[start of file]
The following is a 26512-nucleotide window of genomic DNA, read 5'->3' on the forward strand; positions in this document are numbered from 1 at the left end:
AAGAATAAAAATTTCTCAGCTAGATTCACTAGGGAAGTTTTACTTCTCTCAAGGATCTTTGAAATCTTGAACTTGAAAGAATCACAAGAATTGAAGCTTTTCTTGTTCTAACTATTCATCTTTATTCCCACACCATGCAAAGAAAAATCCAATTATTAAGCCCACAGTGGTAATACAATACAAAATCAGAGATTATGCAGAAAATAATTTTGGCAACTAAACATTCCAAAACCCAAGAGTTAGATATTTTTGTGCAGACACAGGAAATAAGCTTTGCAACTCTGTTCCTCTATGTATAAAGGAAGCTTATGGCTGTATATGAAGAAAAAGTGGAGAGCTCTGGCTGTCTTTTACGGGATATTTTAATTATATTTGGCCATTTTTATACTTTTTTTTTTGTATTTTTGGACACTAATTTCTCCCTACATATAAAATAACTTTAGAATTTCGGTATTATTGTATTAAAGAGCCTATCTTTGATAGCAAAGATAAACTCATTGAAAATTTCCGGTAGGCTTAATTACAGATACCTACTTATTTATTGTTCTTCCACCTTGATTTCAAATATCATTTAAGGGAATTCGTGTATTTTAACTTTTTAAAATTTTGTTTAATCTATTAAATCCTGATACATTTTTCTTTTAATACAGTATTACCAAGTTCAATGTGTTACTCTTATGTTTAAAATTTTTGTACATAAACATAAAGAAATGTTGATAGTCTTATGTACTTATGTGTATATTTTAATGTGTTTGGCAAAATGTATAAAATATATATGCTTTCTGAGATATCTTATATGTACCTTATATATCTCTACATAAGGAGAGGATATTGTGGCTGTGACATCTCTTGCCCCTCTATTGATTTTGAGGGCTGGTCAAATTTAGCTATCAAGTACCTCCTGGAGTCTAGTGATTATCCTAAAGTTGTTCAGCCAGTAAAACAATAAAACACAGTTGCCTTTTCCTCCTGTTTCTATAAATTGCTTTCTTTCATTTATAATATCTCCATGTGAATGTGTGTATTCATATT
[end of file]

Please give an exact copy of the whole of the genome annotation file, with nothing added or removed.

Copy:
The following is a 26512-nucleotide window of genomic DNA, read 5'->3' on the forward strand; positions in this document are numbered from 1 at the left end:
AAGAATAAAAATTTCTCAGCTAGATTCACTAGGGAAGTTTTACTTCTCTCAAGGATCTTTGAAATCTTGAACTTGAAAGAATCACAAGAATTGAAGCTTTTCTTGTTCTAACTATTCATCTTTATTCCCACACCATGCAAAGAAAAATCCAATTATTAAGCCCACAGTGGTAATACAATACAAAATCAGAGATTATGCAGAAAATAATTTTGGCAACTAAACATTCCAAAACCCAAGAGTTAGATATTTTTGTGCAGACACAGGAAATAAGCTTTGCAACTCTGTTCCTCTATGTATAAAGGAAGCTTATGGCTGTATATGAAGAAAAAGTGGAGAGCTCTGGCTGTCTTTTACGGGATATTTTAATTATATTTGGCCATTTTTATACTTTTTTTTTTGTATTTTTGGACACTAATTTCTCCCTACATATAAAATAACTTTAGAATTTCGGTATTATTGTATTAAAGAGCCTATCTTTGATAGCAAAGATAAACTCATTGAAAATTTCCGGTAGGCTTAATTACAGATACCTACTTATTTATTGTTCTTCCACCTTGATTTCAAATATCATTTAAGGGAATTCGTGTATTTTAACTTTTTAAAATTTTGTTTAATCTATTAAATCCTGATACATTTTTCTTTTAATACAGTATTACCAAGTTCAATGTGTTACTCTTATGTTTAAAATTTTTGTACATAAACATAAAGAAATGTTGATAGTCTTATGTACTTATGTGTATATTTTAATGTGTTTGGCAAAATGTATAAAATATATATGCTTTCTGAGATATCTTATATGTACCTTATATATCTCTACATAAGGAGAGGATATTGTGGCTGTGACATCTCTTGCCCCTCTATTGATTTTGAGGGCTGGTCAAATTTAGCTATCAAGTACCTCCTGGAGTCTAGTGATTATCCTAAAGTTGTTCAGCCAGTAAAACAATAAAACACAGTTGCCTTTTCCTCCTGTTTCTATAAATTGCTTTCTTTCATTTATAATATCTCCATGTGAATGTGTGTATTCATATT